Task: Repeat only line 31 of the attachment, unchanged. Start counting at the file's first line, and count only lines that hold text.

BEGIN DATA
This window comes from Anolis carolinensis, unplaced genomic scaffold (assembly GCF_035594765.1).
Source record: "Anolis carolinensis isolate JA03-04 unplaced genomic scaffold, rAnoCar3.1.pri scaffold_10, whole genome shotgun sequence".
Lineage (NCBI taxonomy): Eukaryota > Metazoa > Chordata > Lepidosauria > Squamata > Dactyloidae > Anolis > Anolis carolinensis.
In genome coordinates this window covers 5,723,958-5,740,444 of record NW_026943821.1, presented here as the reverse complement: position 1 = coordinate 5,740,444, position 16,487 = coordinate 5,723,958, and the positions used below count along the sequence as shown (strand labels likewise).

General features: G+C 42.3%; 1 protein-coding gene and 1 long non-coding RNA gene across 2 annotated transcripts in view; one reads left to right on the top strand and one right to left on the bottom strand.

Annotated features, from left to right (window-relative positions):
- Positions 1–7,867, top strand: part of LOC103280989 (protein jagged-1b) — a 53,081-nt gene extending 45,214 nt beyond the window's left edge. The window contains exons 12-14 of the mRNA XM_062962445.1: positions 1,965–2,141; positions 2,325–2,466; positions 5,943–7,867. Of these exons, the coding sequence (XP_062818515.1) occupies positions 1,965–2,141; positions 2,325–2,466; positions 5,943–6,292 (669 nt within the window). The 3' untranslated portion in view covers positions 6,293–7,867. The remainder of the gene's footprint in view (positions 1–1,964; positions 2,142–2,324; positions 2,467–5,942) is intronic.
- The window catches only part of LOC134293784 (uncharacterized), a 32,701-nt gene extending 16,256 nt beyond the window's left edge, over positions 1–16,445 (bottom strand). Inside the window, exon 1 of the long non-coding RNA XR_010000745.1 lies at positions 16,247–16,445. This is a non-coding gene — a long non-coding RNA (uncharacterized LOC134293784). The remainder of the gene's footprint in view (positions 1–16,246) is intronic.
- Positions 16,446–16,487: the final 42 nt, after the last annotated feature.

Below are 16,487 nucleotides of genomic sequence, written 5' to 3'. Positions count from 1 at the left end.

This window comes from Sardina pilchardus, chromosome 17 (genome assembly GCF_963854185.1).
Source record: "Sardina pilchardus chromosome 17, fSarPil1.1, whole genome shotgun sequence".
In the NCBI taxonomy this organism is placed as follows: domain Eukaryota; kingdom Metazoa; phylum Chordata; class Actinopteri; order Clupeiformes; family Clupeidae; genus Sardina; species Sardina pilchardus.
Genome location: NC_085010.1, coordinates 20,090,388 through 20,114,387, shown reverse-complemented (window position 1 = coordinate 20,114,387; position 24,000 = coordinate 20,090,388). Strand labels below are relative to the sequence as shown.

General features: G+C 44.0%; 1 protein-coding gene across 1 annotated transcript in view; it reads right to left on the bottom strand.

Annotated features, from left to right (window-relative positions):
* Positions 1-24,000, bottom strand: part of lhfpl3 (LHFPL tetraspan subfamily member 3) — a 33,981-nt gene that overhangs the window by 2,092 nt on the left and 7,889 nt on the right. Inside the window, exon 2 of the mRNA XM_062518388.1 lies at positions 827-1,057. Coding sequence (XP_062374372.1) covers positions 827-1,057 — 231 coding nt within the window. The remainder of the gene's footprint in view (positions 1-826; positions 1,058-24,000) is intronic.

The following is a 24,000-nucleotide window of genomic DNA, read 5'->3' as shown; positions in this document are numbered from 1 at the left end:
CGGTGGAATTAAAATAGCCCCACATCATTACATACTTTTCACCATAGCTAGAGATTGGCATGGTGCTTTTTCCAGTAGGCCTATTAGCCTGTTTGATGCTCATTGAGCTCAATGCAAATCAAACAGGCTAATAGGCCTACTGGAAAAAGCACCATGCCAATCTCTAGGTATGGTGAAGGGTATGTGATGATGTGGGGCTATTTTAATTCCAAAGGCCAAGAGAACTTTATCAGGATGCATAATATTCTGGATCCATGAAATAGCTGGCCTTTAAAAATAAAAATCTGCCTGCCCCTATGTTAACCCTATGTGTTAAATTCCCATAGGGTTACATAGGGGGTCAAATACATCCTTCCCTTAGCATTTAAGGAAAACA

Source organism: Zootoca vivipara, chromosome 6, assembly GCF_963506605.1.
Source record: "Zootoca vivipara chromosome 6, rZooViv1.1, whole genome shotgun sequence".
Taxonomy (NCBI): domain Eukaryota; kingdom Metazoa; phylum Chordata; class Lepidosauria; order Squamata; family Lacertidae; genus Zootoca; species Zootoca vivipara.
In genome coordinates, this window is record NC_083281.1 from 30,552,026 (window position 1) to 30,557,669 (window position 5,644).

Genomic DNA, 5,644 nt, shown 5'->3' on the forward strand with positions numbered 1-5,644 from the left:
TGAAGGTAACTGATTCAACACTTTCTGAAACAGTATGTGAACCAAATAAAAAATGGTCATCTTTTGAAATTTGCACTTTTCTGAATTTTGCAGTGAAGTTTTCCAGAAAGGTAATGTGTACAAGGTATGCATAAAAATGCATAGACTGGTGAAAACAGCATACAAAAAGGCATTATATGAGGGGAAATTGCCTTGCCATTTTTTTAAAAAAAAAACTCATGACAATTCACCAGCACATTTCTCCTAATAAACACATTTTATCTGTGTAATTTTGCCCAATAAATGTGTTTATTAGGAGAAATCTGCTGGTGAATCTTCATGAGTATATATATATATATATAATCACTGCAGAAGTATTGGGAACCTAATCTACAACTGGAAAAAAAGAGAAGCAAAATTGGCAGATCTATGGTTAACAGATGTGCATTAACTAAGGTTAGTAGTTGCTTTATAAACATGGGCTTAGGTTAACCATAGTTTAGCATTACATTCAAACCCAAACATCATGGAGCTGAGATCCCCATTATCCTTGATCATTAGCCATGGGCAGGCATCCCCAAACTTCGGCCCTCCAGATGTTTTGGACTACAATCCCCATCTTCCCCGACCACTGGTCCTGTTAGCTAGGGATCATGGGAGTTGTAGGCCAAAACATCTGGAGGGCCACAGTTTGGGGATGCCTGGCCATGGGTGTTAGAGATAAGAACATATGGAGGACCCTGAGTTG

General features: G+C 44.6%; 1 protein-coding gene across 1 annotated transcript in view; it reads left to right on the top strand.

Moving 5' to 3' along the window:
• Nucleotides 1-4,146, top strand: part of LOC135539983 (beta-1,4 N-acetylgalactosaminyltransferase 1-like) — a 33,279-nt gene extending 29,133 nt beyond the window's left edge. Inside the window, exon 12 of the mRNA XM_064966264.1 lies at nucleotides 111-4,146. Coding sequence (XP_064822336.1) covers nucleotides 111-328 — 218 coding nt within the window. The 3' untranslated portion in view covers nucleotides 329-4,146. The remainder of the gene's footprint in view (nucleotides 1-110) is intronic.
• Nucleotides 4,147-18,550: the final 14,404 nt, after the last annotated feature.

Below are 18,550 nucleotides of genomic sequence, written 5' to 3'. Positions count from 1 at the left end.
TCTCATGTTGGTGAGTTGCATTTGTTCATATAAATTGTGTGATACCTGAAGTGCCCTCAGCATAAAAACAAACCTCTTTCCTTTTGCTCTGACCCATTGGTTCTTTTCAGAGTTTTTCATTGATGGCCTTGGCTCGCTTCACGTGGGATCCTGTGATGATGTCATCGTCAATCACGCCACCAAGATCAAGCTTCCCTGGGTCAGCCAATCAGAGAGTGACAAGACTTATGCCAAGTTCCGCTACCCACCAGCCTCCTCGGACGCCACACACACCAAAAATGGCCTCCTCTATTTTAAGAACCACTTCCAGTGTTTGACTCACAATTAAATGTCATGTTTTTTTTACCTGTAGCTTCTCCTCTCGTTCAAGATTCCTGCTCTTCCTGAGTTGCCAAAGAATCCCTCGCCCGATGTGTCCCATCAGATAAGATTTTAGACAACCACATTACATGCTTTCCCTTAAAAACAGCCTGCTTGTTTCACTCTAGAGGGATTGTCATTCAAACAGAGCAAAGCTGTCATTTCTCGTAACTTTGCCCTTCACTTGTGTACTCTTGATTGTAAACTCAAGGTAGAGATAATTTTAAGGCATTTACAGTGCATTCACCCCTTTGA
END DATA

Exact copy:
TCTCATGTTGGTGAGTTGCATTTGTTCATATAAATTGTGTGATACCTGAAGTGCCCTCAGCATAAAAACAAACCTCTTTCCTTTTGCTCTGACCCATTGGTTCTTTTCAGAGTTTTTCATTGATGGCCTTGGCTCGCTTCACGTGGGATCCTGTGATGATGTCATCGTCAATCACGCCACCAAGATCAAGCTTCCCTGGGTCAGCCAATCAGAGAGTGACAAGACTTATGCCAAGTTCCGCTACCCACCAGCCTCCTCGGACGCCACACACACCAAAAATGGCCTCCTCTATTTTAAGAACCACTTCCAGTGTTTGACTCACAATTAAATGTCATGTTTTTTTTACCTGTAGCTTCTCCTCTCGTTCAAGATTCCTGCTCTTCCTGAGTTGCCAAAGAATCCCTCGCCCGATGTGTCCCATCAGATAAGATTTTAGACAACCACATTACATGCTTTCCCTTAAAAACAGCCTGCTTGTTTCACTCTAGAGGGATTGTCATTCAAACAGAGCAAAGCTGTCATTTCTCGTAACTTTGCCCTTCACTTGTGTACTCTTGATTGTAAACTCAAGGTAGAGATAATTTTAAGGCATTTACAGTGCATTCACCCCTTTGA